Given the myriad mental problems that are exacerbated by city life, from an inability to pay attention to a lack of self-control, the question remains: Why do cities continue to grow? And why, even in the electronic age, do they endure as wellsprings of intellectual life?

Recent research by scientists at the Santa Fe Institute used a set of complex mathematical algorithms to demonstrate that the very same urban features that trigger lapses in attention and memory -- the crowded streets, the crushing density of people -- also correlate with measures of innovation, as strangers interact with one another in unpredictable ways. It is the "concentration of social interactions" that is largely responsible for urban creativity, according to the scientists. The density of 18th-century London may have triggered outbreaks of disease, but it also led to intellectual breakthroughs, just as the density of Cambridge -- one of the densest cities in America -- contributes to its success as a creative center. One corollary of this research is that less dense urban areas, like Phoenix, may, over time, generate less innovation.

The key, then, is to find ways to mitigate the psychological damage of the metropolis while still preserving its unique benefits. (Source)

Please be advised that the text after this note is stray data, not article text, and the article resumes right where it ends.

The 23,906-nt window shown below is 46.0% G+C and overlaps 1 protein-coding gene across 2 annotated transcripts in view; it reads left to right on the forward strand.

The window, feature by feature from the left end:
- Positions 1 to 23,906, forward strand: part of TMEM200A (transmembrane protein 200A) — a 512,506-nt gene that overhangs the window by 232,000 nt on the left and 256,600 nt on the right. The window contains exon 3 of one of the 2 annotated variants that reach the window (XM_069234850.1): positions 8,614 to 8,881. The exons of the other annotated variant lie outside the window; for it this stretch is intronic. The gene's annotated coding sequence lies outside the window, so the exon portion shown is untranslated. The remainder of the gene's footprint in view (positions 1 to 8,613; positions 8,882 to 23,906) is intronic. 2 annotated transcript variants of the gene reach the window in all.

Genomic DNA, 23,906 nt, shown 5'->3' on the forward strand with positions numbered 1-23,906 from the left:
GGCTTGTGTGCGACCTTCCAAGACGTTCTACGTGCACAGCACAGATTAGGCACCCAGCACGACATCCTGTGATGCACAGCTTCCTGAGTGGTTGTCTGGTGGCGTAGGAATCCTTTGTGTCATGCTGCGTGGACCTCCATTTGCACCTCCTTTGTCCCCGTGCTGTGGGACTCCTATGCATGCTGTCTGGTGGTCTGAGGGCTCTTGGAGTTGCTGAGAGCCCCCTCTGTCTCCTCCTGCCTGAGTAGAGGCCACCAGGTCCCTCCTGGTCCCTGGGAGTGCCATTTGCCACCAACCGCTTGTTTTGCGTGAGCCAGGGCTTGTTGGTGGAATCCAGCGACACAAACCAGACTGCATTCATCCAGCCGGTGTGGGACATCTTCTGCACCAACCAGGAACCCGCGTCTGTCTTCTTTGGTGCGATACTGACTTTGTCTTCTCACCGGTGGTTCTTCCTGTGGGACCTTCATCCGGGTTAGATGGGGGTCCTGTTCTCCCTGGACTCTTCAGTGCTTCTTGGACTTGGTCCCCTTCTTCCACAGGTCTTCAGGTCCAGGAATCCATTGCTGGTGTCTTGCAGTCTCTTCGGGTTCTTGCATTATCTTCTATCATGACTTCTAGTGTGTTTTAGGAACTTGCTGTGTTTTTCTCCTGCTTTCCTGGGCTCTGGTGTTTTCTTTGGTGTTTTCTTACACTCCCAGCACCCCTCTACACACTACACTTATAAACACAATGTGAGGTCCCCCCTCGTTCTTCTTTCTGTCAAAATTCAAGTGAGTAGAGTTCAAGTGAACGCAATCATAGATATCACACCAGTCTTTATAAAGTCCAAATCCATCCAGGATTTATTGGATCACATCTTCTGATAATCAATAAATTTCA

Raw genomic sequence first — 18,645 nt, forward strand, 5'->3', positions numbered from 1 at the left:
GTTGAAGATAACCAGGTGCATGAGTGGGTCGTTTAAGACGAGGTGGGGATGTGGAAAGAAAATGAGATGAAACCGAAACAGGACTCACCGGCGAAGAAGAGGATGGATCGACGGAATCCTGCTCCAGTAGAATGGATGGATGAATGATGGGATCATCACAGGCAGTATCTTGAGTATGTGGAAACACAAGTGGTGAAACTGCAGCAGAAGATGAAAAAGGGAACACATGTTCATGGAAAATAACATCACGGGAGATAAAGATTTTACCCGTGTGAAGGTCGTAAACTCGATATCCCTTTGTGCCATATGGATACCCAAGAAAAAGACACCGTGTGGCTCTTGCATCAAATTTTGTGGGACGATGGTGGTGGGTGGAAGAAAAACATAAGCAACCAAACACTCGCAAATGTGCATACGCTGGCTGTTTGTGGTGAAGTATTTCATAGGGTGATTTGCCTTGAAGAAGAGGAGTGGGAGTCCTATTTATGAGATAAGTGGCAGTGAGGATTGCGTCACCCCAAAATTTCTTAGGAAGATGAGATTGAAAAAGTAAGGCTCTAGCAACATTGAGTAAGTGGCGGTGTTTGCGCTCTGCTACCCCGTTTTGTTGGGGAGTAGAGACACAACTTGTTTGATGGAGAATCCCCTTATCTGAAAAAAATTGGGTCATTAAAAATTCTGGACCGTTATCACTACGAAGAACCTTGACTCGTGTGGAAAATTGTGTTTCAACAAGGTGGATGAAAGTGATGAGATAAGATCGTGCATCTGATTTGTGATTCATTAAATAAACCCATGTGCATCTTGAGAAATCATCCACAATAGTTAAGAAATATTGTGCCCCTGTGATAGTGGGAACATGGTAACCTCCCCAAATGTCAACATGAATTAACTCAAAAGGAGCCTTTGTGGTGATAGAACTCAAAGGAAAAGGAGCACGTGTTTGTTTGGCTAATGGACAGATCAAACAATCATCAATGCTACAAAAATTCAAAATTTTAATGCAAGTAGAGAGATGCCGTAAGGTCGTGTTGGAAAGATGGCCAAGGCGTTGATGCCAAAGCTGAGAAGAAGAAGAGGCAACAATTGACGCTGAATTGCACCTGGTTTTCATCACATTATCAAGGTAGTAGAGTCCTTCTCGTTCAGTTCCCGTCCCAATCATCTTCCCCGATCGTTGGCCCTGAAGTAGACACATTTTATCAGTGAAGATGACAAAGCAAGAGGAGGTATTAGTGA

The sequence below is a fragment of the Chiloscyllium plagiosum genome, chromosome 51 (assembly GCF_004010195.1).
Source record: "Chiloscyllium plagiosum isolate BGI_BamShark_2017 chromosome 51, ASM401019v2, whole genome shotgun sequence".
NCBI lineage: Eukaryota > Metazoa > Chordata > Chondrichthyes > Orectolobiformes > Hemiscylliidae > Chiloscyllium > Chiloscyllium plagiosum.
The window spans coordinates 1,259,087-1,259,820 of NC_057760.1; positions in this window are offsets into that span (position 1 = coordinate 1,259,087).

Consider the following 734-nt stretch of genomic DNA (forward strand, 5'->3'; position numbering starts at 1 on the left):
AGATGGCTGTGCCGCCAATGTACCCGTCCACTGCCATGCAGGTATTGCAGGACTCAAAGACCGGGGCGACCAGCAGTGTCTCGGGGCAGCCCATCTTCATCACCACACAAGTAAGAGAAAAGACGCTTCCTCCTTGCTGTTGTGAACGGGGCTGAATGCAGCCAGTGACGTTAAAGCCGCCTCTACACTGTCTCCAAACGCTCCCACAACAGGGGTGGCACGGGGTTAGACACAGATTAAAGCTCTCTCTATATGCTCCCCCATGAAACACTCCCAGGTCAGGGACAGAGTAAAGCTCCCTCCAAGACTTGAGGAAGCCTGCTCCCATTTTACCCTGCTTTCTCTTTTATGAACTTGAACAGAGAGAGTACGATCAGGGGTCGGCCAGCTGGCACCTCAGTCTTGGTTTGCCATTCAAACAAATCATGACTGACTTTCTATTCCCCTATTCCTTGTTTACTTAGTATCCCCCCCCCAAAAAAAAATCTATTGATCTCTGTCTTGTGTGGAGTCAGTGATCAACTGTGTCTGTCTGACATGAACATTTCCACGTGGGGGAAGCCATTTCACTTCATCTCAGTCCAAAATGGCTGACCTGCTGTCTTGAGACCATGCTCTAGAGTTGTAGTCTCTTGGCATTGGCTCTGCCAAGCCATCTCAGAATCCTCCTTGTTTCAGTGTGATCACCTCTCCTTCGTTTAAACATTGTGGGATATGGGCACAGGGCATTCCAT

What do you think of this? I personally do find the city extremely stimulating in a myriad of ways, and always loved Kansas City because of the large forests and fields that exist pocketed throughout the area. I love that the front yard of where I live is a garden that attracts all sorts of wildlife and that through most of my windows most of the year I see beautiful trees and nothing else.

Growing up I spent most of my time outside and the powerfully relaxing nature of nature (ha ha) was very impressive to me, seeing as I was so freaking high strung. Sometimes I wish I didn't live in the city so I could get more nature, but I would miss the mental stimulation of others way to much to ever go live someplace where I couldn't walk to get what I needed. I would go absolutely crazy being that alone. I don't even like being by myself in the apartment for long periods of time. I get crazy cranky.

So I agree with Lehrer that the trick is finding a balance between being with people and being with nature, at least that's what I seem to need to be perfectly happy.

Related posts:
For the Birds
Giving Nature a Helping Hand
Being Zen on the Mountain

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Donna said...

I love my wide-open spaces, but what I miss about the city (not that I'd trade, mind you) is convenience: accessibility to things like bus transportation, libraries, concerts and restaurants. And even grocery stores. We have to drive at least eight miles to a grocery store, and fifteen miles to the nearest (tiny) Walmart.

Joe Pontillo said...

I am a city lover through-and-through. Sometimes it can be too much. But as long as I can find the balance of enough private time, I'm happy. Last year I was able to move from a busy, noisy, 6-lane street to a quiet community... and I still get all the benefits of being in the middle of a city. Loving it.